Within hours of the shelter’s opening, the Boy Scouts and Venturers had served a hot meal to more than 200 evacuees, but that was just the beginning.

“When we closed Sunday morning at 10, we had served more than 2,000 meals and helped nearly 600 senior citizens, men and women, boys and girls, kids and babies, plus numerous dogs and cats, two ferrets, an exotic bird, and one turtle get through an ordeal that will not soon be forgotten,” enumerated Advisor Jay Walker.

Bob Cargo, a Crew 911 leader who is also director of the local Red Cross chapter, was not surprised by how well the young people performed.

When they went into action, “I knew what was going to happen and that the objective was going to be met,” he said. “McCullough was probably the best-run and smoothest-run shelter.”


Oak Mountain State Park in Alabama features 52 miles of trails, a golf course, three lakes—and an evacuee camp where some hurricane victims may still be living come summer. Thanks to Scouter George Oldroyd, many of those temporary residents are participating in Scouting.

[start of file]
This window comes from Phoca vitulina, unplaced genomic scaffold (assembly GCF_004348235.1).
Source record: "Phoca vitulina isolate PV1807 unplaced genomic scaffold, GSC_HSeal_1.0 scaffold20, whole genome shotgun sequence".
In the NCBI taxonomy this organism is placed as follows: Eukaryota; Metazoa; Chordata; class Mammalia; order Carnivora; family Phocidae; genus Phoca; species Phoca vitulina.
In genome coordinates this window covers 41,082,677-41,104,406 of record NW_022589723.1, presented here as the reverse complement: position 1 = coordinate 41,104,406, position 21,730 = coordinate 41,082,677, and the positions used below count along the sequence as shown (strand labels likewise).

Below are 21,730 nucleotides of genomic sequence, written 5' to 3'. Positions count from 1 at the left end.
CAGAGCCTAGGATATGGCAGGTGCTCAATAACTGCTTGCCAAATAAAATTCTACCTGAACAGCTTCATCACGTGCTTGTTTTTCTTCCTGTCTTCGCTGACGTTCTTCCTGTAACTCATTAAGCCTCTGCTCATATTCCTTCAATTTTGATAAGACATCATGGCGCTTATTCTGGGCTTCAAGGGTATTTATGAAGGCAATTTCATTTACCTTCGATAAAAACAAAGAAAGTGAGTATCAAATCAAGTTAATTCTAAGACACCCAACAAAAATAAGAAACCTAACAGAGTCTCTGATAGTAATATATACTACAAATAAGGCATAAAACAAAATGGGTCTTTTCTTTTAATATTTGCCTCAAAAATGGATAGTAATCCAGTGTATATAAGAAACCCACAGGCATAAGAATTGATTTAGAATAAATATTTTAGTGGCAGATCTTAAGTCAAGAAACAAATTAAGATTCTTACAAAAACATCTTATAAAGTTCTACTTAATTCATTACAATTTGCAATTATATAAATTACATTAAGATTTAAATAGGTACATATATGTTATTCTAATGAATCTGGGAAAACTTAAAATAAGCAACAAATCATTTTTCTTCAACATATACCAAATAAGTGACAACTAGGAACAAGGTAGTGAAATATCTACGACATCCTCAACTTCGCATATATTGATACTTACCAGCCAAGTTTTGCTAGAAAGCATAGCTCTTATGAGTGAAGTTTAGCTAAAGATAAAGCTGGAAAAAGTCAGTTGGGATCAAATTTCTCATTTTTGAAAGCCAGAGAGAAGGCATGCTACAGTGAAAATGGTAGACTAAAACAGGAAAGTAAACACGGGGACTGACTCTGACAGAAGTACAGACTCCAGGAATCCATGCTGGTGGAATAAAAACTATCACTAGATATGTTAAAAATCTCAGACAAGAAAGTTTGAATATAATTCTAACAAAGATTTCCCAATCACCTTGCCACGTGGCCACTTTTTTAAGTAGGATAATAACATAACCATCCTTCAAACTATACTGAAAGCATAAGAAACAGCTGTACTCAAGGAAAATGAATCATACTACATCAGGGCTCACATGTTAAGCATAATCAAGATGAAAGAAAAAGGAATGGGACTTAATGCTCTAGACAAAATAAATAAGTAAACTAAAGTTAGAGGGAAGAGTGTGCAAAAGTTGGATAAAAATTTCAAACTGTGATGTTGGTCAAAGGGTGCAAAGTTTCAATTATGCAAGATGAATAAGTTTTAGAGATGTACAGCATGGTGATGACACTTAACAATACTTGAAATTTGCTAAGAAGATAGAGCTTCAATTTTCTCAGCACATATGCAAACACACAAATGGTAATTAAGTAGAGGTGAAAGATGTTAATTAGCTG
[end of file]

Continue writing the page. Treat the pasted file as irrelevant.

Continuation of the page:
Oldroyd, a political consultant, first got involved at Oak Mountain when his sister-in-law, who was volunteering there, drafted him to help untangle some bureaucratic red tape. He quickly saw the need for organized youth activities, including Scouting.

“It seemed like the smartest way to give them some ethical structure, common ideas, a sense of community, and living skills,” he said.

Working with the Birmingham-based Greater Alabama Council, Oldroyd got Cub Scout-age boys connected with area packs and organized a Boy Scout troop and Sea Scout ship to serve older youth living at the park. About 30 youth have been participating, although the population continues to fluctuate.

Oldroyd said he is especially proud of the older teens, who are forming a youth government in the camp, which may soon become a Law and Government Explorer post. The group is planning a fund-raiser to build a survivors’ memorial that will stand at Oak Mountain long after they’ve moved on to permanent homes.


When Camp Tiak opens for business this summer, the Pine Burr Area Council‘s camp near Wiggins, Miss., will look vastly different, because Hurricane Katrina toppled hundreds of trees on the property and destroyed or seriously damaged many camp buildings.